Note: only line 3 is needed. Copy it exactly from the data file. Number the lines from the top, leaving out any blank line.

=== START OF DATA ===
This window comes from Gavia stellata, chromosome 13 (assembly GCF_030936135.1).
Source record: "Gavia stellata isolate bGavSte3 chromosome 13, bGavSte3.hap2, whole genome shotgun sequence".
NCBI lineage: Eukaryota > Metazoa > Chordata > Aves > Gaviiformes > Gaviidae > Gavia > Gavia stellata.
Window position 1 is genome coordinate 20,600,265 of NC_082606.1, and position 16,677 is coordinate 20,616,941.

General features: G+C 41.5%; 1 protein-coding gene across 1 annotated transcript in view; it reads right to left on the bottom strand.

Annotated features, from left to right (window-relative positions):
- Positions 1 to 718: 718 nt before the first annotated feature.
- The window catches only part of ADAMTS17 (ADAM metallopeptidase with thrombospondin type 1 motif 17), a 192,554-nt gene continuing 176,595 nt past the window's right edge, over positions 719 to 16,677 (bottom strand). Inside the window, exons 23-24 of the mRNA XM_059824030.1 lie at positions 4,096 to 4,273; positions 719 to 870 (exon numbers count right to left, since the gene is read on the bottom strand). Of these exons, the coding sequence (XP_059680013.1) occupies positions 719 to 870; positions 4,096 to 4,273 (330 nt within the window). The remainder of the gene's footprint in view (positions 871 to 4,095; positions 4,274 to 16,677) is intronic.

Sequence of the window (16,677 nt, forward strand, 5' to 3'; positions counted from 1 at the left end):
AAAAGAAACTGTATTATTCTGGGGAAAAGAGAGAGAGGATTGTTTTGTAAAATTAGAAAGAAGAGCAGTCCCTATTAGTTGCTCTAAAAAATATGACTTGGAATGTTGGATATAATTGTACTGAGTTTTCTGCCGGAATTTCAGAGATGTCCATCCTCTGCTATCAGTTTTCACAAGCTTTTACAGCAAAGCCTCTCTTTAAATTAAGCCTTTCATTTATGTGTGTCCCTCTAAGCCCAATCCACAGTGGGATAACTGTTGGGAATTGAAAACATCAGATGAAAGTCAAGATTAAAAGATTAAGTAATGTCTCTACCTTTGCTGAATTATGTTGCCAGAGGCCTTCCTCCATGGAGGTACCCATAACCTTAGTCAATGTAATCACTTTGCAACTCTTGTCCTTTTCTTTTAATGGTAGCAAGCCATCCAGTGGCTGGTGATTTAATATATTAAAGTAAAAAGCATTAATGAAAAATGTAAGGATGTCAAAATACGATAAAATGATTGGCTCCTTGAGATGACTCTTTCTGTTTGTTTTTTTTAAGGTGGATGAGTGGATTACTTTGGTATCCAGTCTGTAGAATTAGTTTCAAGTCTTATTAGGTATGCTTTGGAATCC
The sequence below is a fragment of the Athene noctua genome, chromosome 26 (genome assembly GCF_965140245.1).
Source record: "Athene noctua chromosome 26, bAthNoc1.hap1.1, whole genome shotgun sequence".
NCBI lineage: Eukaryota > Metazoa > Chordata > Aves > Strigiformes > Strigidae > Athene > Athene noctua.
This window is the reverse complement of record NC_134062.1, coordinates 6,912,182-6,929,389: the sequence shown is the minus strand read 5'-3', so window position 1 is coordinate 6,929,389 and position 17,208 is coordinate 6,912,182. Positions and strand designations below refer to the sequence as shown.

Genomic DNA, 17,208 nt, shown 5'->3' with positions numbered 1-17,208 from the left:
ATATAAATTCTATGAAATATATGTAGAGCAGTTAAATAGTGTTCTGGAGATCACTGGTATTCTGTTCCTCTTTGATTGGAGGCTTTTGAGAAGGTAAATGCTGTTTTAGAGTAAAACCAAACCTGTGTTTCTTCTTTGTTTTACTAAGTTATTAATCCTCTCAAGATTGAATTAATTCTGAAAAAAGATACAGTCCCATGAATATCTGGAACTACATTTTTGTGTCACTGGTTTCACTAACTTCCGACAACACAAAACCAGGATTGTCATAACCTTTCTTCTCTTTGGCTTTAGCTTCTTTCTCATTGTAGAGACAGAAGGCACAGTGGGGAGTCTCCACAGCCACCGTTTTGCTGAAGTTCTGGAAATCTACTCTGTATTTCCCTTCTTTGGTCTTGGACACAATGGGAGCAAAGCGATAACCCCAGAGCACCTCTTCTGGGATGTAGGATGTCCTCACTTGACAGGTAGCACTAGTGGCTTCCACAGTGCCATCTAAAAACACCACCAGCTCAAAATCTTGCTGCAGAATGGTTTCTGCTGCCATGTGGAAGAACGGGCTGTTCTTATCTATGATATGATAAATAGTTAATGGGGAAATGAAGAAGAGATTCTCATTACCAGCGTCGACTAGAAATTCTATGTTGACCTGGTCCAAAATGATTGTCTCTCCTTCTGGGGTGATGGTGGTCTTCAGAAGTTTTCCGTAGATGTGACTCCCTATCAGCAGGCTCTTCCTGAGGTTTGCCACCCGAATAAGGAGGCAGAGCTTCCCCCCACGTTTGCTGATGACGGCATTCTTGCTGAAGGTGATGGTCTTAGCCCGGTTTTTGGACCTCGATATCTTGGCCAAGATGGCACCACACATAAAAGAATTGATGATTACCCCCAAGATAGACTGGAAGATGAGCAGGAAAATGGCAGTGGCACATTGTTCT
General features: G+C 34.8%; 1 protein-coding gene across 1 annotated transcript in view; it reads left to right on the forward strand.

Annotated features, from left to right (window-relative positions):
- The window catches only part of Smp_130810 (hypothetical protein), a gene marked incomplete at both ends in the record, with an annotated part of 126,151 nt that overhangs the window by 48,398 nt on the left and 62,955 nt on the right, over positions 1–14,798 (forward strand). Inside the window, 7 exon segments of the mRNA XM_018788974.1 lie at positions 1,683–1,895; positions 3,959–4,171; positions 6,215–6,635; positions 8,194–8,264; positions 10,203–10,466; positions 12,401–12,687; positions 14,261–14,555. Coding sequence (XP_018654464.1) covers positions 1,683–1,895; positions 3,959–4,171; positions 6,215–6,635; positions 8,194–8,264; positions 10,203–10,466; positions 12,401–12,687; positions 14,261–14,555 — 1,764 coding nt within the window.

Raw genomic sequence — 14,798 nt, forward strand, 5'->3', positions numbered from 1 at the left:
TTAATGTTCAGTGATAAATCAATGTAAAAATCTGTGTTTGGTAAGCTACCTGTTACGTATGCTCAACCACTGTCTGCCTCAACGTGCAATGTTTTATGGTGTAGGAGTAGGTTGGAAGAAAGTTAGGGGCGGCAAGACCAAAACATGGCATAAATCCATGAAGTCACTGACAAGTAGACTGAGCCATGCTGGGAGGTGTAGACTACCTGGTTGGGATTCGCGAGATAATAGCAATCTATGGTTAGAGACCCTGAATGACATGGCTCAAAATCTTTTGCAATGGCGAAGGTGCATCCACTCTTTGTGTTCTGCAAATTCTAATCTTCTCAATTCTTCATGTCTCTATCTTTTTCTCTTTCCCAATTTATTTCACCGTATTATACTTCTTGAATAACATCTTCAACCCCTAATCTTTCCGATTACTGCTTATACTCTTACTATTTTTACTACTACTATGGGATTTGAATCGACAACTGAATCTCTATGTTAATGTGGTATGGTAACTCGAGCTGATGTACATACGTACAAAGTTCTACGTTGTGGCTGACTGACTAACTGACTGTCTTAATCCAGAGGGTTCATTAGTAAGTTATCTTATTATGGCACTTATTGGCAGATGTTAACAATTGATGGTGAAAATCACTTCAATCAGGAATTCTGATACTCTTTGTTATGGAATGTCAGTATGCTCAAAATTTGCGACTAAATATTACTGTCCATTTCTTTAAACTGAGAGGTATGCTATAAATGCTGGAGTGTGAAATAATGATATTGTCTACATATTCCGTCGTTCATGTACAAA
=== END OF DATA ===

NCBI lineage: Eukaryota > Metazoa > Chordata > Aves > Gaviiformes > Gaviidae > Gavia > Gavia stellata.